Apparently, GOP leaders still don’t get it.
The events of last Fall should’ve been enough failure, enough repudiation for even the most stubborn to take a step back and rethink their world view, re-evaluate their approach. Rational people might think that the continuing unwinding of the economy should be enough to appeal to Republican lawmakers’ sense of patriotism and push them in favor of government investment in jobs and the future. On the contrary, President Barack Obama’s stimulus bill received not a single Republican vote in the U.S. House and is only moving in fits and starts through the Senate.
Notably, one Republican amendment which passed the Senate last night added $19 billion to the bill.
Today, in the Washington Post, Obama made a direct appeal to Washington in an op-ed piece. Two things stand out form me in what the president wrote.
First, he reminds political Washington about the ‘fierce urgency of now.’
What Americans expect from Washington is action that matches the urgency they feel in their daily lives — action that’s swift, bold and wise enough for us to climb out of this crisis.
We are in historic times, perilous times in fact. At this point it doesn’t matter why we’re here, what matters is what moves us forward.
Second, Obama illustrates the stakes and describes the solution:
Because each day we wait to begin the work of turning our economy around, more people lose their jobs, their savings and their homes. And if nothing is done, this recession might linger for years. Our economy will lose 5 million more jobs. Unemployment will approach double digits. Our nation will sink deeper into a crisis that, at some point, we may not be able to reverse.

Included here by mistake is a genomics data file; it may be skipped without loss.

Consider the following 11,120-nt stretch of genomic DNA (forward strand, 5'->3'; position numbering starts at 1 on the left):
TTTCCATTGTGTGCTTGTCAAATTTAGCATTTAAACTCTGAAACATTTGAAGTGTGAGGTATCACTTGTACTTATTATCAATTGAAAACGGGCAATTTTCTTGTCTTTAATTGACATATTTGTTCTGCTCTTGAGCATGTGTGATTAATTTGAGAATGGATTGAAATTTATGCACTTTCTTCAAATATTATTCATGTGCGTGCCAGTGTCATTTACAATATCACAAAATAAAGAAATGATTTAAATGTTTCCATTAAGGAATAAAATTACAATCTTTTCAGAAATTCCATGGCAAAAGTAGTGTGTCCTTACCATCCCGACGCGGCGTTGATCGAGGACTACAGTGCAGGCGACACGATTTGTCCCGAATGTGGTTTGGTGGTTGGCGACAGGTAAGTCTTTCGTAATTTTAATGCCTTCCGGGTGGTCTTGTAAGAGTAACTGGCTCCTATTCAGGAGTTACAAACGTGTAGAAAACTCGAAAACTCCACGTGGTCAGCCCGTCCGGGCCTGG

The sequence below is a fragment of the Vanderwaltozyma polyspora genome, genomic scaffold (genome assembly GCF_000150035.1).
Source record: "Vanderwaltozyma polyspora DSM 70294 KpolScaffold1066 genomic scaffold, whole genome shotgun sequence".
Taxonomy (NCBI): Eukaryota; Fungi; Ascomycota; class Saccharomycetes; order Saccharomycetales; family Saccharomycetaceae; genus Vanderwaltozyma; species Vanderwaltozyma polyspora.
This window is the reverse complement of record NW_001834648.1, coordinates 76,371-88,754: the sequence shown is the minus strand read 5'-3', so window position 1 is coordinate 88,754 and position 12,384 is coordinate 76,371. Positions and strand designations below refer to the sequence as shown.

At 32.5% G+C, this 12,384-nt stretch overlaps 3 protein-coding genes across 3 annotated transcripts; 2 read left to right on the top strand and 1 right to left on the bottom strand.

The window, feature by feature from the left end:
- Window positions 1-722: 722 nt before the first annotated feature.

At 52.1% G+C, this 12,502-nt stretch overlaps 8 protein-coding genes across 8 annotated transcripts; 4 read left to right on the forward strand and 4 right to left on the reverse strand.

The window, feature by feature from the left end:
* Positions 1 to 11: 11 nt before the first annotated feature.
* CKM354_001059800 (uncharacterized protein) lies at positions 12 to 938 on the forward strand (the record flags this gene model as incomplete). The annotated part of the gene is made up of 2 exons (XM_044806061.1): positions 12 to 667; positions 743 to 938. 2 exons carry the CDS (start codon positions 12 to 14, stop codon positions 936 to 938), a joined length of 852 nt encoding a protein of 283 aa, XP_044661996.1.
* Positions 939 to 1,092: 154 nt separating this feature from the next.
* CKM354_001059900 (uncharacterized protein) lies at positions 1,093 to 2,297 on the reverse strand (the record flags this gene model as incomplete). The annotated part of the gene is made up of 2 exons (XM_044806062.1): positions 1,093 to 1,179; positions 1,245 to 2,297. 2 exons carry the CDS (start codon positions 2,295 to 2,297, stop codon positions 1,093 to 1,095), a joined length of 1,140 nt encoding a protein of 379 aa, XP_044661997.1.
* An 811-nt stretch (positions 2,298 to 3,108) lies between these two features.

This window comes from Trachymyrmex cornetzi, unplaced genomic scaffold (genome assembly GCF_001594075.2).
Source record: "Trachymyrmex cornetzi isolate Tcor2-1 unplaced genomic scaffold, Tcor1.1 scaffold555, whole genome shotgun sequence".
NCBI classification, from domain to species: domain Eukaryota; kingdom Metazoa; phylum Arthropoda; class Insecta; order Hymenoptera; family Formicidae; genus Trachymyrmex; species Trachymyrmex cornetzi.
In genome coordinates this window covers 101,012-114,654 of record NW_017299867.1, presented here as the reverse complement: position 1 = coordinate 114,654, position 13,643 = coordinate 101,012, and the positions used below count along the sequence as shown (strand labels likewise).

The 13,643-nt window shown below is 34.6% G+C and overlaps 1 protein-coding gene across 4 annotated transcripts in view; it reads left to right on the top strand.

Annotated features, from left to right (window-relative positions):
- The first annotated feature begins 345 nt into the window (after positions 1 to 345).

That’s why I feel such a sense of urgency about the recovery plan before Congress. With it, we will create or save more than 3 million jobs over the next two years, provide immediate tax relief to 95 percent of American workers, ignite spending by businesses and consumers alike, and take steps to strengthen our country for years to come.
As the fundamentals of the broad economy begin to turn positive and unemployed Americans go back to work and those with jobs shed their anxiety, we can rebuild parts of the system and have all of the big government/small government arguments from a position of economic security. The time for Democrat v. Republican is not suited for this stage of the game. We’ve tried trickle down tax policies as an economic engine and the horsepower just isn’t there for where we need to go today. Barack Obama and the Democrats have the ‘hemi.’